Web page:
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    2. *facepalm* yes that is the entire point of the article..

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  2. Alt Med gurus should have no trouble get published now ;-)

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  3. Okay that explains exactly why I missed the point. I am new to this blog, I was directed to it. Thanks. I agree it is a problem that research is not open to peer review and scrutiny.

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    1. You were not the only one, many thought this was real and not satire, probably because many academic publishers do have ridiculous policies. This blog has a few satirical pieces / spoofs, but also other posts that review scientific research as well as posts about literature and politics.

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  4. i think the alarm bells started with the name Else Beer of Elsebeer...

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  5. I think you mean Elsevier?!

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  6. I just love beer!

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  7. I think that this is brilliant, I shall be submitting many articles to Facts of Life, some of dodgy quality, and some entirely devoid of content. By this means I will certainly boost my chances of tenure.

    What particularly springs to mind as a future expansion of this model is the opportunity for publishers to charge hefty subscriptions to institutional libraries, while maintaining the strict no access policy. This should, in the time of free-to-publish web-based open-access journals help assure the large income streams publishers enjoy on the basis of content that is so exclusive that even with large subscriptions, subscribers cannot access the content.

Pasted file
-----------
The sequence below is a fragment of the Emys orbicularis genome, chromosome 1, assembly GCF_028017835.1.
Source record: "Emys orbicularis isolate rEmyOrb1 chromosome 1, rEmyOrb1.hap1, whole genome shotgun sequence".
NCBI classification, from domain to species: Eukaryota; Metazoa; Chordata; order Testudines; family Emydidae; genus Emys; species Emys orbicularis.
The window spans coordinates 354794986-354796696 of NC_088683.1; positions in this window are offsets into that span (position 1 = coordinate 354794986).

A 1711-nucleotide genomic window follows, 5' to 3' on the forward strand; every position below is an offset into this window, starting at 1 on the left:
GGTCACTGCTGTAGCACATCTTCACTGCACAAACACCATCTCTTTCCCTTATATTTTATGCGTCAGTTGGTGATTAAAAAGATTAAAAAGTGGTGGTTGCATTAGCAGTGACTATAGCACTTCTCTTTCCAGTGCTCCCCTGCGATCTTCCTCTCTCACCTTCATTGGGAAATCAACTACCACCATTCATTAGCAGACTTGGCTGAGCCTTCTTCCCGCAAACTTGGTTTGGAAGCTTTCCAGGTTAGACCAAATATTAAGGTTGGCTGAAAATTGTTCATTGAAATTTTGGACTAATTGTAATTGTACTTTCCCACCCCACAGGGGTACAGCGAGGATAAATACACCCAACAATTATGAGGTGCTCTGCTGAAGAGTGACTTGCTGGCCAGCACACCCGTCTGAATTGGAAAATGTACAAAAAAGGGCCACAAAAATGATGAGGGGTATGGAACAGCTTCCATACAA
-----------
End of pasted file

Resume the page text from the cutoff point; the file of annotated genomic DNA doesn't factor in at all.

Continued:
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  8. Perhaps this blog post is fictional and serves as an early April's Fool's joke? I can't imagine that any academic (at least in the sciences) would champion the publication of data that is not reproducible.

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  9. In many sociology journals, researchers are allowed to distribute copes of their research if it is not the typeset page proofs. Often, the publisher only has a right to a formatted copy. Academics should know their rights...

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  10. Speaking as a publisher, I really can't see that it is my responsiblity alone to ensure that obscure and dodgy research is totally hidden behind pay walls. Surely there is a duty on all readers to ignore inconvenient results and make the most newsworthy interpretations of their data?

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  11. You've heard of the Bigfoot DNA paper? It's pretty much this joke come true.

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    1. Hi David, Thanks for the link. This DeNovo journal that published the BigFoot paper does sound like a big joke - I never thought that the spoof story could actually come to life - but I also never believed in Bigfoot :)

      Here is the description from the DeNovo webpage:

      "DeNovo publishes new research articles in any area that aligns with the foundation's mission."

      :)

      By the way, I hope my second spoof article about Professor Dick Tator handing out "erase data" coupons to grad students does not come to life:

      http://fragments-of-truth.blogspot.com/2013/02/professor-hands-out-erase-undesirable.html